The Future of Sports: How additive manufacturing will transform the sports industry

Recently, New Balance released their 990 Sport sneaker which has a 3D printed heel made from New Balance’s new Rebound Resin material that creates strong lattice structures while also maintaining a springy sole. While this shoe is traveling through the media in the 3D printing world, New Balance is not the first company to incorporate 3D printing into sportswear.

Adidas teamed up with Carbon over a year ago to create the first ever functional 3D printed midsole for their Futurecraft 4D shoe. Not only has this shoe earned Adidas attention from the media, but it has pressed other companies to generate innovative products if they want to be a leader in the sports industry. With these products highlighting 3D printing capabilities, it’s likely additive manufacturing (AM) will be the next big thing in the sports industry.

Why now?

AM, or 3D printing, is continuing to grow and enter new industries. It has found wide adoption in the automotive, aerospace, dental, and medical industry for quite some time. The question is, what changed in the sports industry and 3D printing that makes AM so attractive?

The bar for performance continues to rise

Most people enjoy watching a sports game, but everyone loves watching a game where history is made. Athletes strive to become better and faster so one day they can be the one making history. However, this has become more challenging as traditional manufacturing is reaching its limit due to its subtractive manufacturing approach. AM can provide engineers and product designers increased design freedom as they can work with new materials and complex geometries that traditional manufacturing can’t handle. Using additive, designers can increase a product’s strength-to-weight ratio, creating products that are stronger, or equally strong, while using less material. A lighter product reduces the amount of energy athletes must exert, allowing an athlete to reach a higher speed or maintain a high speed for a longer period of time.

Safety concerns have escalated

As many of you know football is one of the most dangerous sports when it comes to safety, but were you aware that over 60% of high school concussions stem from football? Preventing concussions has become the top priority in football at all levels, from recreational football, to high school, to the NFL. Creating personalized equipment is one of the most effective ways to increase safety. Historically, traditional manufacturing has been a barrier to personalization since creating personalized equipment significantly increases a product’s cost and lead time. However, AM enables companies to make highly personalized equipment in a couple of days and for a fraction of the cost. In the future, AM will also be able to increase the functionality of a product by incorporating new technologies or features.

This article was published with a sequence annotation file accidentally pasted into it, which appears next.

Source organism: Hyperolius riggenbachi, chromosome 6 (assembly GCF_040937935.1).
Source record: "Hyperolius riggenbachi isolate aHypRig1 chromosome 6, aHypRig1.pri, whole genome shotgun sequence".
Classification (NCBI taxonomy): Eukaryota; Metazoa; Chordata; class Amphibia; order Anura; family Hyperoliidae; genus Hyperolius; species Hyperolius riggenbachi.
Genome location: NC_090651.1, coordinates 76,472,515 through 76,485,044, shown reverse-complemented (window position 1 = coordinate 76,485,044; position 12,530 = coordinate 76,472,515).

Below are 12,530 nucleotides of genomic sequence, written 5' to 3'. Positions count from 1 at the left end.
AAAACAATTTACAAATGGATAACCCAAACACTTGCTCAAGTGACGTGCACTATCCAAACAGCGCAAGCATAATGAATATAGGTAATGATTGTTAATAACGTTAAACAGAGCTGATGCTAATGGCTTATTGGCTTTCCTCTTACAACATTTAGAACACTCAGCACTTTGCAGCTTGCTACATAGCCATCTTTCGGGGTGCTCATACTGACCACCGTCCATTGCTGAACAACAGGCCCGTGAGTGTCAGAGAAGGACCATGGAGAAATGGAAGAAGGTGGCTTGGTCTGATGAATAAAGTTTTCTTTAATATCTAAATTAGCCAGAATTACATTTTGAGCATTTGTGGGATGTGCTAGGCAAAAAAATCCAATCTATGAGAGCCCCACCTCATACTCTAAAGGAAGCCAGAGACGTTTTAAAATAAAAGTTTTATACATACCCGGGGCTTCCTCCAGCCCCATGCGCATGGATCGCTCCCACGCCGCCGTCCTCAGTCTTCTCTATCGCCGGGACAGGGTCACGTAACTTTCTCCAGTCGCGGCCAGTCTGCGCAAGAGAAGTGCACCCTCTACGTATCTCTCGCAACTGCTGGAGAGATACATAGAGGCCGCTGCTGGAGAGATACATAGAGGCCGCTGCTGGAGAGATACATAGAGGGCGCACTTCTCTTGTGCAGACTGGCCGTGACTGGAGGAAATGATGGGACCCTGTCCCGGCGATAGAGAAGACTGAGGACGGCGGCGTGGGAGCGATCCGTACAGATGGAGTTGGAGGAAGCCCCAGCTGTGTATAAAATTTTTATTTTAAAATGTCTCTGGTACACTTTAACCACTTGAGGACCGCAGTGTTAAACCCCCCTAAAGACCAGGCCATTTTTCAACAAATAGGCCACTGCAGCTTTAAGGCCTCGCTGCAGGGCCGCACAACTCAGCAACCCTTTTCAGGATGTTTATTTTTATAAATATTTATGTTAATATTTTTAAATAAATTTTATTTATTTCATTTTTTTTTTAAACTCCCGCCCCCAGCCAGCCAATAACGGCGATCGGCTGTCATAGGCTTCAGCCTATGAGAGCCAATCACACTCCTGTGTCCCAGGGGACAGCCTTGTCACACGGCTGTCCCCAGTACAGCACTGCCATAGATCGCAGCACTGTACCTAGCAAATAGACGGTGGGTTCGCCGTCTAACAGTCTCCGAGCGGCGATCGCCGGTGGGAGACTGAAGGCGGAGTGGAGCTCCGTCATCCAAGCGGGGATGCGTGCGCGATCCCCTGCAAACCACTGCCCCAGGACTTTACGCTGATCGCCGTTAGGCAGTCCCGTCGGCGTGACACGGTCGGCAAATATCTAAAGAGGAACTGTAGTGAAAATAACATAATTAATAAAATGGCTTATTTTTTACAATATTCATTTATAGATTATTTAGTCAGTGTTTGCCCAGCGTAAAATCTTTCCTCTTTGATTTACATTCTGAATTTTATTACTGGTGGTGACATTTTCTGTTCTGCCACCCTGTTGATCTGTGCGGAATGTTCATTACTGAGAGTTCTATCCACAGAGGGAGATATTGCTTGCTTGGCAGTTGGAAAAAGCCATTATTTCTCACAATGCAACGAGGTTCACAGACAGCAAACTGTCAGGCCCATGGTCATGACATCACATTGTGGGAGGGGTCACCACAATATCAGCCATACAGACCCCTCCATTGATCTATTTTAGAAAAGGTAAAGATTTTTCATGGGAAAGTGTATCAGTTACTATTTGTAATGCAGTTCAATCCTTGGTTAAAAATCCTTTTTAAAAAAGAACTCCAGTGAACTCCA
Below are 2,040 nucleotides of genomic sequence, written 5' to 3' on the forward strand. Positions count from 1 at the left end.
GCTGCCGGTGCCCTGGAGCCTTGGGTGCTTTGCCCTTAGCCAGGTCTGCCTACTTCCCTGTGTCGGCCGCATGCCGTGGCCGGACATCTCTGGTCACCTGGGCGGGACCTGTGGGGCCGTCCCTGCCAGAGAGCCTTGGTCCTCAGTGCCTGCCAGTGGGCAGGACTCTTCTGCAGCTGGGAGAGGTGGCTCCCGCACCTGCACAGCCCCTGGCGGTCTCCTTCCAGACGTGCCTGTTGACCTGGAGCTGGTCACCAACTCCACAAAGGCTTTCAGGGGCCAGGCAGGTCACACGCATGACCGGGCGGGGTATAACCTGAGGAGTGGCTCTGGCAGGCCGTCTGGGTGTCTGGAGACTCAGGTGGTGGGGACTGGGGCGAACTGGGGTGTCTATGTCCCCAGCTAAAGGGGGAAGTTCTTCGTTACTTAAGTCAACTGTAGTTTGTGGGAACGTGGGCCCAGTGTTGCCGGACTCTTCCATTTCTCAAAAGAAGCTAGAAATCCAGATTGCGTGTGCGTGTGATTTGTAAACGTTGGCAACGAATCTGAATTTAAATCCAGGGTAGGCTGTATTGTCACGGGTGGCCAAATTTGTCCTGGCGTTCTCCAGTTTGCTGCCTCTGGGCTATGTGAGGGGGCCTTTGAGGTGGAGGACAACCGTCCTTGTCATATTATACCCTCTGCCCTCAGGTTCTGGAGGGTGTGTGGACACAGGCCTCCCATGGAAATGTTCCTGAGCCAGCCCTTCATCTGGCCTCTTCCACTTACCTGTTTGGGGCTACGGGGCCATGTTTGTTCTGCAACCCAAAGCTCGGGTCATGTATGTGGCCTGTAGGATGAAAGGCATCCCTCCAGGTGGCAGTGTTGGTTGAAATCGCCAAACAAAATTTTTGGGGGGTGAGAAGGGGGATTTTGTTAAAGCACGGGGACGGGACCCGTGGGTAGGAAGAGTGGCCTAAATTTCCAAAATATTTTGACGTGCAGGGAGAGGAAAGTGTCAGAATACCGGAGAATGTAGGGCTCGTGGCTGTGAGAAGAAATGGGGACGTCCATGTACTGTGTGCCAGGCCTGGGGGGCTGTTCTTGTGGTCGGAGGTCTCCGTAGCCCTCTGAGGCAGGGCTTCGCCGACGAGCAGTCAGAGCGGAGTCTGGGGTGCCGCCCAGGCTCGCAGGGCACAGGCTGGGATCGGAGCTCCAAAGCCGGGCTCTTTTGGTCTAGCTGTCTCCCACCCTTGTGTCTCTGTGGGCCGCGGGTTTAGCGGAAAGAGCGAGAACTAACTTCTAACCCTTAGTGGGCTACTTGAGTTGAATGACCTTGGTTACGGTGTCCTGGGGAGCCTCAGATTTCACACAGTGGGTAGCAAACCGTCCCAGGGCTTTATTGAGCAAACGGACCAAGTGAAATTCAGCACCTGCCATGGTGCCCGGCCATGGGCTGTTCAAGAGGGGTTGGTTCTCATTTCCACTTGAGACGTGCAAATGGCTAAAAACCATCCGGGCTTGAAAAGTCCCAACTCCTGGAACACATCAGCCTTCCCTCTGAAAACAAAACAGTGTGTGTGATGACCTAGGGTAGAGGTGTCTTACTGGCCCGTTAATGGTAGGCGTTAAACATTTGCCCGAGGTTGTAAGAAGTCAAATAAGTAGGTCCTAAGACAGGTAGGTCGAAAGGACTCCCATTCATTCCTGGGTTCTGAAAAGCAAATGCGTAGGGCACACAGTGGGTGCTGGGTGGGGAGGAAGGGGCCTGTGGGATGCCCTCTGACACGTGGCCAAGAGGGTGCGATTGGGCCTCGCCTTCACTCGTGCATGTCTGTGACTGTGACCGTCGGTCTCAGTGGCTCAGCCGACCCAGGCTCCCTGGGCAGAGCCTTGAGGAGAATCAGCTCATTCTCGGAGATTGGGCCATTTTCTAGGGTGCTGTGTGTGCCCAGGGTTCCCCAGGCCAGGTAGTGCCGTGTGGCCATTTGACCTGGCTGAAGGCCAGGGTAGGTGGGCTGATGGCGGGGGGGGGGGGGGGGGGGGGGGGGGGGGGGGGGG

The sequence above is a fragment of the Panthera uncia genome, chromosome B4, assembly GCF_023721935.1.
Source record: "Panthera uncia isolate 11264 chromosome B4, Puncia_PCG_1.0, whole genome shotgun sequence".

For example, 3D printing company Carbon team up with Riddell to create a 3D printed football helmet that reduces the chance of concussions for NFL players. Rather than using foam to absorb a force upon impact, Carbon 3D prints a lattice structure to replace the foam that absorbs and disperses the force from an impact throughout the helmet. On top of this, the athlete’s head is also 3D scanned so the helmet fits perfectly and moves less during a collision.

The helmet was introduced to select NFL players and was the third safest helmet in the 2019 helmet lab testing results. In the future, there is the potential that sensors will be embedded into helmets to determine the location and severity of an impact and help determine if the athlete should continue playing on the field.

Industries need shorter supply chains

Companies are also looking to introduce products faster, since the more products a company releases the more likely the company is to increase its revenue. Currently, injection molding and design rework are the bottlenecks in the manufacturing process, so speeding up production would require a new manufacturing process. One fix, that doesn’t require significant restructuring of a manufacturing process, is replacing injection molding with rapid prototyping.

A 3D printer can be installed in a warehouse which eliminates the need for companies to send products back and forth for design rework because the products can be printed on site. This will significantly reduce the time needed to release a product as well as reduce the overall cost of a product since less money will be spent on shipping.

The bottom line

While a partially 3D printed shoe is great for marketing, the real value of AM is going to be in massive improvements to performance, safety, and lead times. The technology in AM will continue to evolve as more research is performed and provides even more opportunities for new designs. As companies like Adidas and New Balance continue to push innovation, more and more products will be released with concepts that seemed impossible a couple years ago.

How to get started

Before jumping into AM, think about which part of your business you want to improve. Is it shortening the supply chain so products can be introduced faster, or is it providing product designers and engineers a technology that gives them more freedom in designing products? Consider an innovation workshop to find new ways to improve your business and see if AM is a solution. Lastly, understand the technology of 3D printing and what it can do.

01/ July 2019
Cammy Frei
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